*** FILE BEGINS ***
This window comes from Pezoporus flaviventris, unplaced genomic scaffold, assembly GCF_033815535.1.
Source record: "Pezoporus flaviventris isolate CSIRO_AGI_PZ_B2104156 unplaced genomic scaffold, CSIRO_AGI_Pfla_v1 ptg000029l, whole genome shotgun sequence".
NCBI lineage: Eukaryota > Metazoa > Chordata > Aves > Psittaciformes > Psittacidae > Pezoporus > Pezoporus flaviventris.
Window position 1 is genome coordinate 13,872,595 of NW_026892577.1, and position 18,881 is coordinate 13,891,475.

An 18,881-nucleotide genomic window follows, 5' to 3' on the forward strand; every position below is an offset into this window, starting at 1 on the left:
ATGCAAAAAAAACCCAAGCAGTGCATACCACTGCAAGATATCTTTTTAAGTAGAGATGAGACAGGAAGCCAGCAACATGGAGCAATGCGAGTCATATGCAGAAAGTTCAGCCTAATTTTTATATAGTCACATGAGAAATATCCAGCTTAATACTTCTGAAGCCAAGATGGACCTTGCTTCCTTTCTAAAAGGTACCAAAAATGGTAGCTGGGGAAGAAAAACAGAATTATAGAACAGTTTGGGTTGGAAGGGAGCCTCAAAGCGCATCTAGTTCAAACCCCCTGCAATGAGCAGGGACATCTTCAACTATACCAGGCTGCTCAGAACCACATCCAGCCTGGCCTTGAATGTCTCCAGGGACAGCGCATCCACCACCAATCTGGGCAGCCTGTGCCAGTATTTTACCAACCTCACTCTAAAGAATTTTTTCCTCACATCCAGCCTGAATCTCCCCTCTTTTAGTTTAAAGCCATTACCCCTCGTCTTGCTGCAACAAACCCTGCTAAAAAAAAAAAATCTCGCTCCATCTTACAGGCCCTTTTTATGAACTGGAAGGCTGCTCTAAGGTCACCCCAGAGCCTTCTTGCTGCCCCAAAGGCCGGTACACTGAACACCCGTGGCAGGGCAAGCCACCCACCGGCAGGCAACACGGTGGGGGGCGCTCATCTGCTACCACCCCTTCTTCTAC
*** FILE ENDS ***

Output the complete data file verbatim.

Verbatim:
This window comes from Pezoporus flaviventris, unplaced genomic scaffold, assembly GCF_033815535.1.
Source record: "Pezoporus flaviventris isolate CSIRO_AGI_PZ_B2104156 unplaced genomic scaffold, CSIRO_AGI_Pfla_v1 ptg000029l, whole genome shotgun sequence".
NCBI lineage: Eukaryota > Metazoa > Chordata > Aves > Psittaciformes > Psittacidae > Pezoporus > Pezoporus flaviventris.
Window position 1 is genome coordinate 13,872,595 of NW_026892577.1, and position 18,881 is coordinate 13,891,475.

An 18,881-nucleotide genomic window follows, 5' to 3' on the forward strand; every position below is an offset into this window, starting at 1 on the left:
ATGCAAAAAAAACCCAAGCAGTGCATACCACTGCAAGATATCTTTTTAAGTAGAGATGAGACAGGAAGCCAGCAACATGGAGCAATGCGAGTCATATGCAGAAAGTTCAGCCTAATTTTTATATAGTCACATGAGAAATATCCAGCTTAATACTTCTGAAGCCAAGATGGACCTTGCTTCCTTTCTAAAAGGTACCAAAAATGGTAGCTGGGGAAGAAAAACAGAATTATAGAACAGTTTGGGTTGGAAGGGAGCCTCAAAGCGCATCTAGTTCAAACCCCCTGCAATGAGCAGGGACATCTTCAACTATACCAGGCTGCTCAGAACCACATCCAGCCTGGCCTTGAATGTCTCCAGGGACAGCGCATCCACCACCAATCTGGGCAGCCTGTGCCAGTATTTTACCAACCTCACTCTAAAGAATTTTTTCCTCACATCCAGCCTGAATCTCCCCTCTTTTAGTTTAAAGCCATTACCCCTCGTCTTGCTGCAACAAACCCTGCTAAAAAAAAAAAATCTCGCTCCATCTTACAGGCCCTTTTTATGAACTGGAAGGCTGCTCTAAGGTCACCCCAGAGCCTTCTTGCTGCCCCAAAGGCCGGTACACTGAACACCCGTGGCAGGGCAAGCCACCCACCGGCAGGCAACACGGTGGGGGGCGCTCATCTGCTACCACCCCTTCTTCTAC